From Athlon Sports ...
Although the majority of games are won or lost in the trenches, newspaper headlines and sports talk radio rants are rarely focused on the big guys at the heart of every defense. So, the line lingo regarding defensive tackles is well deserved.
Talking heads love to throw around terms like “3-technique” or “2-gap” without any explanation following. And judging by their misuse when describing certain prospects, some of those draft gurus may or may not know what they’re actually saying — but it sounds good.
A defensive tackle’s work starts with gap responsibility — which spaces between opposing offensive linemen need to be clogged. The gaps are distinguished by letter — the A-gap is between the center and the guard; the B-gap is between the guard and tackle; the C-gap is between the tackle and tight end; the D-gap is just outside the tight end; and the E-gap is between the tight end and the wide receiver. There are two types of defensive tackles — those with two-gap and those with one-gap responsibilities.
Two-gap defensive tackles are usually bigger and stronger, occupying at least two blockers. This stuffs the running lanes, while also allowing the linebackers behind them to go unblocked, make plays and hog the glory.
In a 3-4 defense, Steelers two-gap All-Pro Casey Hampton (6’1”, 325 pounds) has rare athleticism for his size. Meanwhile, 17-year veteran Ted Washington (6’5”, 375 pounds) is an immovable mountain who can seemingly be effective by just leaning on two or more opposing offensive linemen. In a 3-4 defense, defensive tackles are better known as nose tackles and almost always have two-gap responsibilities. In order for a 3-4 to be effective, it needs a force of nature at nose tackle, which is very hard to find.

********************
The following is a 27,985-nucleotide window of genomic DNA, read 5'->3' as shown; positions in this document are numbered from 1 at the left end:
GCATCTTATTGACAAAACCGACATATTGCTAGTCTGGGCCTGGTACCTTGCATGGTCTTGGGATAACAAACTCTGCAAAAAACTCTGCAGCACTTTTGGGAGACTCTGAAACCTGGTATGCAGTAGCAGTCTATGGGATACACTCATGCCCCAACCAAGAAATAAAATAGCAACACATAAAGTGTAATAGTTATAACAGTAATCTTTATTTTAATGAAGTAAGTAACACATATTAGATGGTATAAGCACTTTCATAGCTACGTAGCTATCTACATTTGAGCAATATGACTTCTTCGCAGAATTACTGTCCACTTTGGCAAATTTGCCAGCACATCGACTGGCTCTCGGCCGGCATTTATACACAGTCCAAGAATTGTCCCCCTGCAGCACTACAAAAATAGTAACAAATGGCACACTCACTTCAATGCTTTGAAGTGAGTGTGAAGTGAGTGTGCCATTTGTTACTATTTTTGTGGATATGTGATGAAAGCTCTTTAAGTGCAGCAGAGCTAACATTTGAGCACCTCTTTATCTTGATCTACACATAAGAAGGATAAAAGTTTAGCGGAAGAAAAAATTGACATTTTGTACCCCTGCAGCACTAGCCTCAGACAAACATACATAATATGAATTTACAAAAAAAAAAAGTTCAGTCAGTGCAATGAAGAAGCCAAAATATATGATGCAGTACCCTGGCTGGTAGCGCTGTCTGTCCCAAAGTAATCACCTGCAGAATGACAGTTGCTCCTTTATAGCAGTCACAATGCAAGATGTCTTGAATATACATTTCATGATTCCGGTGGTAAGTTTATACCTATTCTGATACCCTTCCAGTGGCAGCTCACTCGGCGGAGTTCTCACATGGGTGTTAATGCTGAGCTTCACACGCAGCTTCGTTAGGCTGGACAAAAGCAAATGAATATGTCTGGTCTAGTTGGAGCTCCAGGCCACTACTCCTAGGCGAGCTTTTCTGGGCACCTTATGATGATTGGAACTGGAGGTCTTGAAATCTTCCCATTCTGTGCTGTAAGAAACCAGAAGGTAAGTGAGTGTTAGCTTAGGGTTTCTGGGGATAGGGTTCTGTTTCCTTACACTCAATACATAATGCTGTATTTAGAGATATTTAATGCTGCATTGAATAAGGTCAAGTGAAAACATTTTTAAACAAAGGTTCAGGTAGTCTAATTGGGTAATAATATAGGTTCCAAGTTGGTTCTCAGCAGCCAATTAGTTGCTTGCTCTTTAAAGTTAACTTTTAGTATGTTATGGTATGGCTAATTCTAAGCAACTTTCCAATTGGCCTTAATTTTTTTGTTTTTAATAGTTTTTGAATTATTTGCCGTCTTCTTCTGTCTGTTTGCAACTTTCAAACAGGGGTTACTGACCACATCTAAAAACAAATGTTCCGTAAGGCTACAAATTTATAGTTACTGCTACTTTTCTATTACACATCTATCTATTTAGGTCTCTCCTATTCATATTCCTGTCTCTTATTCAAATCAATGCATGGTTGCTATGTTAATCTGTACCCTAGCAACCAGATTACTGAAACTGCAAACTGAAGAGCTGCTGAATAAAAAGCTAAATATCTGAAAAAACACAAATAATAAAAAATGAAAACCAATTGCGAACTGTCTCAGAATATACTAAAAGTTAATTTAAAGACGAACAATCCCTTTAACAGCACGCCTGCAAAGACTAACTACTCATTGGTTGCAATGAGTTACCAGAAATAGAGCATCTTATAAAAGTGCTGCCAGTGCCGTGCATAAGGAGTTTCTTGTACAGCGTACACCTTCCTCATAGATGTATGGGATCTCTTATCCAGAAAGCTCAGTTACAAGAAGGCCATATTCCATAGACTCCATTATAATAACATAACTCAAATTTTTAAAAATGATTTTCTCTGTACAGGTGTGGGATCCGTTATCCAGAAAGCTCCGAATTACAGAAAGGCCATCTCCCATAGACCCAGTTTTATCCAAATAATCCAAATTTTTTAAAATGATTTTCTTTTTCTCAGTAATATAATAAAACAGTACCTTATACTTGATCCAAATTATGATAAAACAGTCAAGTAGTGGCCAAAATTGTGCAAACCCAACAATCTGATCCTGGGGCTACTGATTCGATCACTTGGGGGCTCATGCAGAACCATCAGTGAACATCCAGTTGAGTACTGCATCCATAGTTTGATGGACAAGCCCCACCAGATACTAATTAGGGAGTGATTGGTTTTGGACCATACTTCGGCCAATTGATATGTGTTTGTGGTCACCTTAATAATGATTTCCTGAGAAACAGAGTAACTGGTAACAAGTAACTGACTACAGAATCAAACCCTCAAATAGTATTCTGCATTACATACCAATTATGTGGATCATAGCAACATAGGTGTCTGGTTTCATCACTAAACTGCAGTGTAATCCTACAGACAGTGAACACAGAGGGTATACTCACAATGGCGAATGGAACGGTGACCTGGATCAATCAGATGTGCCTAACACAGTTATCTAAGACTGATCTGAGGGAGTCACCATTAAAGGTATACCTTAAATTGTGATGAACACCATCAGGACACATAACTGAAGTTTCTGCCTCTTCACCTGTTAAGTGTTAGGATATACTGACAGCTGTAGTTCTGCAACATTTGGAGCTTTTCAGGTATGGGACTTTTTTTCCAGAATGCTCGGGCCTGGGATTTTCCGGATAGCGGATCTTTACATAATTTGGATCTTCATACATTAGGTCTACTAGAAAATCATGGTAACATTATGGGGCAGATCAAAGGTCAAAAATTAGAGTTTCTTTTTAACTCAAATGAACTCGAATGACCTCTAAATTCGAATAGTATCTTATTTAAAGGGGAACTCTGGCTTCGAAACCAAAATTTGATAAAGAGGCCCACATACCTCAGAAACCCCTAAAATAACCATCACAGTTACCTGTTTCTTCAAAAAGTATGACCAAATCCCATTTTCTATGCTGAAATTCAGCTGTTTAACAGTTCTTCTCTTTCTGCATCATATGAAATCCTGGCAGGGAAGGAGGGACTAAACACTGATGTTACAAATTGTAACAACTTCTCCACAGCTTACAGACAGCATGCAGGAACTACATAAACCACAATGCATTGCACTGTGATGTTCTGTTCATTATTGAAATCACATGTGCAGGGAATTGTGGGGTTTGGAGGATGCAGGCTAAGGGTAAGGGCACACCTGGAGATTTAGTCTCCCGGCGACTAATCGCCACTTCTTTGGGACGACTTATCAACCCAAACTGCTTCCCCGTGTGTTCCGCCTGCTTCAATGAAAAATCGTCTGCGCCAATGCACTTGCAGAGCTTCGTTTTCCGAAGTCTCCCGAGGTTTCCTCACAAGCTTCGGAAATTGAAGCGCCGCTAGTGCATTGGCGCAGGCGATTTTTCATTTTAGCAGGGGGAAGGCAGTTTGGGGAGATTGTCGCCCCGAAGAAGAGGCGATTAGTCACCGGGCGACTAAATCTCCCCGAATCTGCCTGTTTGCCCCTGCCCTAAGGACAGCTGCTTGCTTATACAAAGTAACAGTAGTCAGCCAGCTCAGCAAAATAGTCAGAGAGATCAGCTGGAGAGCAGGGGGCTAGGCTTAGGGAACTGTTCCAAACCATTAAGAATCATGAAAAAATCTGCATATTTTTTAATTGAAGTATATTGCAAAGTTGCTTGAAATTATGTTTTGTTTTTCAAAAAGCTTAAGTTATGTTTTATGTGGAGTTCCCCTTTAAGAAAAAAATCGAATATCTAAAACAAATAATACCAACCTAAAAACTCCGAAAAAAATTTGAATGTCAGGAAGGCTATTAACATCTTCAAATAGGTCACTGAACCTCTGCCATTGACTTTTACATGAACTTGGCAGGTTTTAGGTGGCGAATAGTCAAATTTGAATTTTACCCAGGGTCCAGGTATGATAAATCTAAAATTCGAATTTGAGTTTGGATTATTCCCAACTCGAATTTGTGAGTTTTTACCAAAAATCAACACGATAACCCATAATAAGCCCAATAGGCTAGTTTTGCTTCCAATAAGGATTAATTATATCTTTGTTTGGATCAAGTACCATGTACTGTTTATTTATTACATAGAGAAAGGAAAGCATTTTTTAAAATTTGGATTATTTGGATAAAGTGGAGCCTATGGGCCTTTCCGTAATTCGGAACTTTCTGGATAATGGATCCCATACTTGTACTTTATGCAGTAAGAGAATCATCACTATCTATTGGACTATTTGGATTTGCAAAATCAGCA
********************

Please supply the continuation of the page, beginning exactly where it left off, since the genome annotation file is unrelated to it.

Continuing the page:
In a 4-3 scheme, the Super Bowl standard for two-gap defensive tackles is the retired Ravens duo of Tony Siragusa (6’3”, 350 pounds) and Sam Adams (6’3”, 350 pounds). The Goose and the Boston Lager were dominant two-gap tackles who dominated opposing offensive lines, allowing Ray Lewis to run untouched from sideline-to-sideline all the way to a Super Bowl XXXV victory.
One-gap defensive tackles are usually a sleek 290-to-310 pounds with quickness, speed and range. The more glamorous of defensive tackles, a one-gapper is more likely to sack the quarterback and less likely to serve only as a “blocker” for linebackers.
These days, whether the comparison fits or not, every young defensive tackle is the “next Warren Sapp.” And there is a reason for that. The Super Bowl XXXVII champ and 1999 NFL Defensive Player of the Year recorded 96.5 sacks over his 13-year career. Aside from being a notorious and controversial personality on and off the field, Sapp redefined the one-gap, “3-technique” defensive tackle.
The term “technique” is misleading. It is describing “where” a defensive tackle lines up on the field — not “how” a player does something (as the definition of the word “technique” indicates). But where a defensive tackle lines up is directly related to how he plays his position.
The numbering system starts at the center and moves out — a 0-technique defensive tackle lines up directly over the center; the 1-technique is between center and guard; the 2-technique is directly over the guard; the celebrated 3-technique is between the guard and offensive tackle; the 4-technique is over the offensive tackle; the 5-technique is between the offensive tackle and tight end; the 6-technique is inside the tight end or outside the offensive tackle on formations without a tight end; the 7-, 8-, or 9-techniques move farther outside and away from a defensive tackle’s normal responsibilities.
So, just in case you need the primer, there you go. Here is Wikipedia's page that also is useful.
Also, Speaking of Defensive Line, here is maybe the best edge DE or OLB in a 3-4 in the draft, Jason Pierre Paul. At 6'4, 270.